Woods of the World » Wenge vs. Peruvian Walnut

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Wenge vs. Peruvian Walnut


Wenge, Melletia laurentii, is one of the most sought after species of hardwood in the world today. Available in 4/4 and 8/4 thick nesses woodworkers of all walks prize this dark black/brown species with very close, fine almost black veins. Cabinet manufactures, flooring contractors and the marquetry industry all appreciate the dark appearance of this wood. Used by flooring manufactures for its dark rich color and its demonstrative inlay characteristics, Wenge is also used for its high natural resistance to abrasion and wear in floor applications.

Wenge is a heavy density wood with a high bending strength and high resistance to shock loads. Care must be taken in kiln drying as this species seasons very slowly and requires much care to reduce surface checking. This material is extremely durable and resistant to termite attack.
Wenge works fairly well with hand and machine tools but has a moderate blunting effect on cutting edges. It requires pre-boring for nailing applications. There are resin cells in the wood structure that can interfere with gluing and polishing. Filling will help in obtaining a very good finish. Wenge is very stable in service, with very little movement in most applications.

Wenge comes mostly from Zaire, Cameroon and Gabon. One reason that Wenge is so sought after is caused by the availability. With some of the civil unrest in the part of the world where this species comes from it has become almost impossible for the lumber concerns to export most lumber items. With pressure from world governments and economic concerns to arrange a working peace in that region we hope to see the market open up again soon. Just when that may happen is anyone’s guess.

Peruvian Walnut, Juglans neotropica, is another dark wood that is related to the other Walnuts of the world. Sometimes referred to as South American Walnut, this species grows from Argentina north through Peru, Columbia, Venezuela and up into Mexico.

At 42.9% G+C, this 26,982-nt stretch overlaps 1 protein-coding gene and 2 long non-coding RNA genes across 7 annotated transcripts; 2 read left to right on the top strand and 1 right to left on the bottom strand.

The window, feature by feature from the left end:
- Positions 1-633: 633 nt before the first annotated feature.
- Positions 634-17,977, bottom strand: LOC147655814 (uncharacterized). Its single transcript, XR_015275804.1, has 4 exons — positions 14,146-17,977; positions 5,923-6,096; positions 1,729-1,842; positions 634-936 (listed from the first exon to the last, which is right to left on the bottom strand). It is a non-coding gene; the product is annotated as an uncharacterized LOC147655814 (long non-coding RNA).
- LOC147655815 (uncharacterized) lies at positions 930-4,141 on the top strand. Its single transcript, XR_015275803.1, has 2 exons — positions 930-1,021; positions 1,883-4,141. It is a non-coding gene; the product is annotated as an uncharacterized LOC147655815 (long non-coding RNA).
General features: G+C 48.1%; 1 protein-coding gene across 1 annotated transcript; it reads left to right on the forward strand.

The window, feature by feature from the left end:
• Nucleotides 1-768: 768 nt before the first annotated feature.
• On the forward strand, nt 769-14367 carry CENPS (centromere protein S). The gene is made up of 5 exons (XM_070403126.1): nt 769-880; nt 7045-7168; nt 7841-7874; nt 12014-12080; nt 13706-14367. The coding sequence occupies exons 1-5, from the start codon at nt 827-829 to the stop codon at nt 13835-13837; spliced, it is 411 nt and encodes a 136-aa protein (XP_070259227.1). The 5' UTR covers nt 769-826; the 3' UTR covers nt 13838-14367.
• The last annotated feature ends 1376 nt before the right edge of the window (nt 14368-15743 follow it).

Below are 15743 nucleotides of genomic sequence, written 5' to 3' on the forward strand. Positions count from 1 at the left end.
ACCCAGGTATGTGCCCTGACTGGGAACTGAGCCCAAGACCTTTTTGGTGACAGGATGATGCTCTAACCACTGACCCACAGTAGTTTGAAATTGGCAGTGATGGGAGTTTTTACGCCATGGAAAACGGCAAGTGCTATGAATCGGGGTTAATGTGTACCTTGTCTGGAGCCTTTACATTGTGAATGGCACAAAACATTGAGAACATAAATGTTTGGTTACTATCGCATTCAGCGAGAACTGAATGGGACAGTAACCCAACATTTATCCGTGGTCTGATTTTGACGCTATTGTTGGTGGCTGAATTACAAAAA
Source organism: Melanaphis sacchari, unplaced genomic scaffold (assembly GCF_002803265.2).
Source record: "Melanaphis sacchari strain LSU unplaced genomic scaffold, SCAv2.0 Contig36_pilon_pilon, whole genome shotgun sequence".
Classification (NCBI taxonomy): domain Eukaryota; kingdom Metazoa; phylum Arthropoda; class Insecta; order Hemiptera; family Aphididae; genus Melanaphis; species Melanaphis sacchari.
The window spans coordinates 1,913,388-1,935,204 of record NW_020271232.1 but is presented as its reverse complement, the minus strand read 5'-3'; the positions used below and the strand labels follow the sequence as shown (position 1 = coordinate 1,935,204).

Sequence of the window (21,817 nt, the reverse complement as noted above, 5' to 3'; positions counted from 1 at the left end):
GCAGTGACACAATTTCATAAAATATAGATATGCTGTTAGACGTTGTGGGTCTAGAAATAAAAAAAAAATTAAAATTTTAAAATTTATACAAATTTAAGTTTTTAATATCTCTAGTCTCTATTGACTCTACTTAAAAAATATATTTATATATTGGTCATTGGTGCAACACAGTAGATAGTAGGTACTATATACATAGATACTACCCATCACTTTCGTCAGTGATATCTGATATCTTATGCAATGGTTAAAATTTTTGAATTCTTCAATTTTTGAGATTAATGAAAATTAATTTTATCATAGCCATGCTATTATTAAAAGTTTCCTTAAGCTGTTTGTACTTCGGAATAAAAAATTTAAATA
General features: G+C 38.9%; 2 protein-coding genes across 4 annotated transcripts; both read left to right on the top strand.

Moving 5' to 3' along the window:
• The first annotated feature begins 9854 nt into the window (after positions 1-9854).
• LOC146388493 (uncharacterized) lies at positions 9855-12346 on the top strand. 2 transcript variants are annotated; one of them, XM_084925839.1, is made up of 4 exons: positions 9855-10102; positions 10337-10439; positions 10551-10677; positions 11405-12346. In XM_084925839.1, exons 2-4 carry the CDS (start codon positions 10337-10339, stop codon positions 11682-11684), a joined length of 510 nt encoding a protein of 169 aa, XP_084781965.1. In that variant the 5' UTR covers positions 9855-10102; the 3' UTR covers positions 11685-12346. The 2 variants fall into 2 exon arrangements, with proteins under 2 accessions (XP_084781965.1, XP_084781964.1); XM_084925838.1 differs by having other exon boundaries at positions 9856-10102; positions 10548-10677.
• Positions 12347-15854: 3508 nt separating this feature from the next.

This species has always been used where dark to black color is desirable. The trees are quite large for walnut, reaching a height of 60 feet and sometimes free of branches for 30 feet, but usually clear for at least 15’.

Peruvian Walnut dries well, but very slowly. Care must be taken to allow enough time to air dry or pre dry to avoid twisting. A medium amount of movement in service should be anticipated. However if a period of time can be programmed to allow the material to acclimate before final installation greater success can be obtained.

The heartwood is a chocolate brown with a slight dark red cast, usually noticeable in the rough. Peruvian Walnut is considerably darker than its American cousin, Juglans nigra. This material, especially the sapwood, is liable to powder post beetle attack. The material is resistant to preservative treatment and biodegradation. However the sapwood is permeable. This species works extremely well with both hand and machine tools. Peruvian Walnut will take an excellent finish and will obtain a high luster. Unlike Wenge, Peruvian Walnut slices and peels readily for veneers, but once again will dry very slowly. Peruvian Walnut does, however, glue, nail and screw well.

Peruvian walnut has been used for furniture, cabinet, architectural and flooring applications. It is desired by flooring companies mostly for its dark, almost black appearance. We have noticed recently an increase in demand for this species, primarily because of the lack of availability of Wenge.

This is a good species to know about and use where a dark to black color is desired. The only drawback appears to be a shortage of thicker sizes. 4/4 and 5/4 are readily cut but less 6/4 and very little 8/4 are cut due to the difficulty in drying.

Both of the above species are good to know about and use.

Most woodworkers who have used both tend to use them again and again, primarily due to the stark contrast created when utilized with a lighter colored species in any application. Both of these species, Wenge and Peruvian Walnut is a real asset to the woodworker and should be included in many design specifications.

Their richness and beauty make both extremely desirable and prized by the consumer.


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Posted in Wood Comparisons 5 years, 3 months ago at 12:10 pm.

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